Format: Xbox 360 (tested), PS3
If you could only use one word to describe the Marvel vs. Capcom series, it would probably be ‘ridiculous’. It’s an inescapable barrage of light and sound that still manages to contain one of the deepest, most nuanced combat systems that has ever graced a side-on brawler. It’s been less than a year since MvC 3 first smashed its way onto consoles, but we’re now being treated to a new edition, with new characters and stages, and a few tweaks under the bonnet.
Ultimate Marvel vs. Capcom 3 is a spectacular piece of fan service, a beautifully put together thank you note to the people who’ve aided the resurgence of the 2D fighter. Trading on the comic book roots of half of its roster of bruisers, new menus flip like pages, revealing fantastic art – enough to set series aficionados drooling.
Capcom know their market, and what they’ve built here is a perfectly tailored product, catnip to fighter fans and a starting point for those who’ve never entered the ring before. Bouts are three-on-three tag team affairs. You select your trio from a roster of 48 characters – 12 of them exclusive to this release – and take on all-comers in what’s best described as ‘structured mayhem’.
Four buttons control your attacks, delivering light, medium and heavy damage, the fourth launching your opponent into the air. Once airborne, you can crossover between your characters to deliver devastating amounts of carnage to your opposite number’s health gauge.
The new fighters are expertly balanced, and slot well into proceedings, with Iron Fist on the Marvel side bringing an interesting new style of kung-fu foot play to the game, and Nemesis on the Capcom side redefining ‘hulking’ with his stomping, rocket launching long game.
Picking the perfect team is all about creating balance, making sure you’re using complimentary fighting styles, and that the assists – special moves that off-screen characters can jump in to perform – gel together. After a few rounds you’ll be digging deeper into the fighting system; working out the intricacies of the X-factor mechanic to increase damage, the advancing guard, hyper combos and other, more difficult aspects, of the game. Stay dedicated and this addictive drip feed of accumulating knowledge will turn even newcomers into super combo-performing veterans.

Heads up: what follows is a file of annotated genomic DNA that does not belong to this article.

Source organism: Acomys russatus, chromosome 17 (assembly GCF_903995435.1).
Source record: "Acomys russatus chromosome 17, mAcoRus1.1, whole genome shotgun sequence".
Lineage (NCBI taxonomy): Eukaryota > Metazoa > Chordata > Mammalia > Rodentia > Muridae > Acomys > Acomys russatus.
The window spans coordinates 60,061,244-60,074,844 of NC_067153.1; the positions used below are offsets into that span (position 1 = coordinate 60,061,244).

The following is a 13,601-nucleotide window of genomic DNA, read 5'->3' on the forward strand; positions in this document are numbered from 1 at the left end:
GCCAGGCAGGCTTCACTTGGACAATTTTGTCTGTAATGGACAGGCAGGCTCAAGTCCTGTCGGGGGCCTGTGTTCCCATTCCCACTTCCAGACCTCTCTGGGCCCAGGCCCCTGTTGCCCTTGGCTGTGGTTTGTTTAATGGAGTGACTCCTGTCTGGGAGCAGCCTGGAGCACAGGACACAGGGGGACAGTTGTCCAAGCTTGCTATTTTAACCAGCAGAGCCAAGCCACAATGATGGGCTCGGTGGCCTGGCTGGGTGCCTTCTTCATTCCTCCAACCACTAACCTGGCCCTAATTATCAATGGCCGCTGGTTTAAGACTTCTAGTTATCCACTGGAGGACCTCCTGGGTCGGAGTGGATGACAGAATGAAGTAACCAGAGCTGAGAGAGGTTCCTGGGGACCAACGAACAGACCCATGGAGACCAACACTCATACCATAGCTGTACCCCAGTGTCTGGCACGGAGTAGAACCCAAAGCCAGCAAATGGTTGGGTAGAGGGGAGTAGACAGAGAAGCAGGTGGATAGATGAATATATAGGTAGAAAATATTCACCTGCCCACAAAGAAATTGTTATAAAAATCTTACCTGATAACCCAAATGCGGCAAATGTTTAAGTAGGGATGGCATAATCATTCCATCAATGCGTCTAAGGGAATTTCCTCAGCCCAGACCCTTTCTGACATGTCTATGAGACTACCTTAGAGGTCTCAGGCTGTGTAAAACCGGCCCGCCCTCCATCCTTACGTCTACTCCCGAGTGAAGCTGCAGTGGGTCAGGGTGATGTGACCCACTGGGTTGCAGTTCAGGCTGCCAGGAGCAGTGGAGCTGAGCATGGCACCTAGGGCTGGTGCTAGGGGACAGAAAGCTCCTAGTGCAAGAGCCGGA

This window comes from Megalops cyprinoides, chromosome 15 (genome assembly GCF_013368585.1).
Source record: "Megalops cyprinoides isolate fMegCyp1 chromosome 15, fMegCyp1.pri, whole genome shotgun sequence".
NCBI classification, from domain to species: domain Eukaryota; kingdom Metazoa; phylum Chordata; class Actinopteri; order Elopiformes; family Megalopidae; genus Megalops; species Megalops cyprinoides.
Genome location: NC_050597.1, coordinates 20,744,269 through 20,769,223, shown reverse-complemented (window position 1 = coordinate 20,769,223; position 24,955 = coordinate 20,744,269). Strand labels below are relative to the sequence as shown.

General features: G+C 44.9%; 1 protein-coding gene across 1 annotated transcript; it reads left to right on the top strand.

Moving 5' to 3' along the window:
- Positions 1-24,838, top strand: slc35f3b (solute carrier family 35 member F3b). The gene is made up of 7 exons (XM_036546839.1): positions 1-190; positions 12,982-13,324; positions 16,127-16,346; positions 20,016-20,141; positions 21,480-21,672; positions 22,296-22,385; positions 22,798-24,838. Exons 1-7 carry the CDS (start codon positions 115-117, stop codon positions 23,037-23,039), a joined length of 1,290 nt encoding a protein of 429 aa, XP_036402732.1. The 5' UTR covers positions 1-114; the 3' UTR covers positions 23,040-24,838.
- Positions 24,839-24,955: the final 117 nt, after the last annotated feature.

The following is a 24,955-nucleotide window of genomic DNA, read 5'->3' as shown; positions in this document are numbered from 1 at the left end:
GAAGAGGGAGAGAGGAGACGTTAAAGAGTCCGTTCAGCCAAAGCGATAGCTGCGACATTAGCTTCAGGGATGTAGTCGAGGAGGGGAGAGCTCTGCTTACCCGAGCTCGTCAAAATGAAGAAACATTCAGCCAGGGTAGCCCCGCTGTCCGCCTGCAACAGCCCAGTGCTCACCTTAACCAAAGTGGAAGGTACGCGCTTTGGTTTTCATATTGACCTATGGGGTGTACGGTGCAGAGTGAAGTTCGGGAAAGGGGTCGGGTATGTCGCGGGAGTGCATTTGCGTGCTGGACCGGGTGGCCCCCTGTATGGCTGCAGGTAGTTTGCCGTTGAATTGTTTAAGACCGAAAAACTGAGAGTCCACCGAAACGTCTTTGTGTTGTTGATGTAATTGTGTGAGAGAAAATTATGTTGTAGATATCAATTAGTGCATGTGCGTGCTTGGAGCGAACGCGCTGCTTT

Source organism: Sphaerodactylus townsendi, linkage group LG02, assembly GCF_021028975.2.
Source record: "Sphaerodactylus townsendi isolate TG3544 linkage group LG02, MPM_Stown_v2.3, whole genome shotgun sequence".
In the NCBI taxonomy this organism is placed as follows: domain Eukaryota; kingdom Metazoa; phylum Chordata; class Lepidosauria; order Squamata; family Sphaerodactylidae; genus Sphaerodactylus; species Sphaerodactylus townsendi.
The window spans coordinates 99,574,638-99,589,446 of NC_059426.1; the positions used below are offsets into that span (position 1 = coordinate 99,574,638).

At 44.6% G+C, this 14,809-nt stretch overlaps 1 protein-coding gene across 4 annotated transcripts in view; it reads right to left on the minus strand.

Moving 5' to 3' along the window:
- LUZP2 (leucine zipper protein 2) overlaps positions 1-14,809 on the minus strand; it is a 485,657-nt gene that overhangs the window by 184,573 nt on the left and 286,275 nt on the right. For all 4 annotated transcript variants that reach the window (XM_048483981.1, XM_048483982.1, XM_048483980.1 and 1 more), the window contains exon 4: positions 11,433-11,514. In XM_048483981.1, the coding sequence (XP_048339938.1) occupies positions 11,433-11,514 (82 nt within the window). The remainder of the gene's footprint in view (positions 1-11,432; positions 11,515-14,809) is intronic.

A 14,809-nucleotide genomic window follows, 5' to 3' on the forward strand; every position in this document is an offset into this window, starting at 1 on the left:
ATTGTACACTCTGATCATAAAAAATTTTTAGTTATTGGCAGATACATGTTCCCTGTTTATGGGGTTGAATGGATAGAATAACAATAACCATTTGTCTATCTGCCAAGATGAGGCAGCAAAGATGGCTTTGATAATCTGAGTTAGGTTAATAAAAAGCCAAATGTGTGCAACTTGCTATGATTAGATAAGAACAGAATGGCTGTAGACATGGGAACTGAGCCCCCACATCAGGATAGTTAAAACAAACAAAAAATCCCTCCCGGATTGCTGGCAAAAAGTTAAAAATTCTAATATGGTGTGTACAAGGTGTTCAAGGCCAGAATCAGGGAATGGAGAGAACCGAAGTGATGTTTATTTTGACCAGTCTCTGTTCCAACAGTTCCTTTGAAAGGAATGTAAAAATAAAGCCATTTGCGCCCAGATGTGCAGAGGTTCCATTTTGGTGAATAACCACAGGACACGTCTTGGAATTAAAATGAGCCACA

Multiplayer – so often a bugbear of Capcom’s fighting games – is handled brilliantly, with lobbies and game modes built around a variety of different play styles. The online learning curve is steep, and if you’re new to the game you will be severely beaten before you get the hang of things. However, being able to spectate, a new addition to Ultimate, is especially useful if you want to learn some tricks of the trade before your rush headlong into someone’s fist.
Ultimate Marvel vs Capcom 3 is everything you’d expect from a game with that title. In fact, tt’s a definitive edition of one of this generation’s finest 2D fighters. Its release so soon after the original iteration may provoke naysayers, but its raft of refinements will appeal to battle hardened hands and callous-free newcomers alike.